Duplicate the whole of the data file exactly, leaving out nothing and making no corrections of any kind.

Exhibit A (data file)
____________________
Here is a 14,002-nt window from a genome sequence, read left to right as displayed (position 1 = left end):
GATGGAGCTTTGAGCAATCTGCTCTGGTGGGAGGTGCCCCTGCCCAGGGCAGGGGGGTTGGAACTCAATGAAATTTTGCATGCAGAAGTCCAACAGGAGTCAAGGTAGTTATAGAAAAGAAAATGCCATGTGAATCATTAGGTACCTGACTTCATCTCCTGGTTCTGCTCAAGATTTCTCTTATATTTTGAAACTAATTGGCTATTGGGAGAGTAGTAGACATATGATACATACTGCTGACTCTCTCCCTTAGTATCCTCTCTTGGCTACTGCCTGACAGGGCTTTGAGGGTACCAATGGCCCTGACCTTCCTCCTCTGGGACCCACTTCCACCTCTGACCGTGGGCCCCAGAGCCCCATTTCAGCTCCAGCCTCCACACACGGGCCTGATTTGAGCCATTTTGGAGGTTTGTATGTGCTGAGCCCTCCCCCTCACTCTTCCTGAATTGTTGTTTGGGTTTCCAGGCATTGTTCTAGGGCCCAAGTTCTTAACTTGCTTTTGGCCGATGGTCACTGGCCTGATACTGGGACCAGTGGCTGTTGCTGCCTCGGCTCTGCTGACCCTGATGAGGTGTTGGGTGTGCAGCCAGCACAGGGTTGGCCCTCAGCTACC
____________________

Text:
Here is a 14,002-nt window from a genome sequence, read left to right as displayed (position 1 = left end):
GATGGAGCTTTGAGCAATCTGCTCTGGTGGGAGGTGCCCCTGCCCAGGGCAGGGGGGTTGGAACTCAATGAAATTTTGCATGCAGAAGTCCAACAGGAGTCAAGGTAGTTATAGAAAAGAAAATGCCATGTGAATCATTAGGTACCTGACTTCATCTCCTGGTTCTGCTCAAGATTTCTCTTATATTTTGAAACTAATTGGCTATTGGGAGAGTAGTAGACATATGATACATACTGCTGACTCTCTCCCTTAGTATCCTCTCTTGGCTACTGCCTGACAGGGCTTTGAGGGTACCAATGGCCCTGACCTTCCTCCTCTGGGACCCACTTCCACCTCTGACCGTGGGCCCCAGAGCCCCATTTCAGCTCCAGCCTCCACACACGGGCCTGATTTGAGCCATTTTGGAGGTTTGTATGTGCTGAGCCCTCCCCCTCACTCTTCCTGAATTGTTGTTTGGGTTTCCAGGCATTGTTCTAGGGCCCAAGTTCTTAACTTGCTTTTGGCCGATGGTCACTGGCCTGATACTGGGACCAGTGGCTGTTGCTGCCTCGGCTCTGCTGACCCTGATGAGGTGTTGGGTGTGCAGCCAGCACAGGGTTGGCCCTCAGCTACC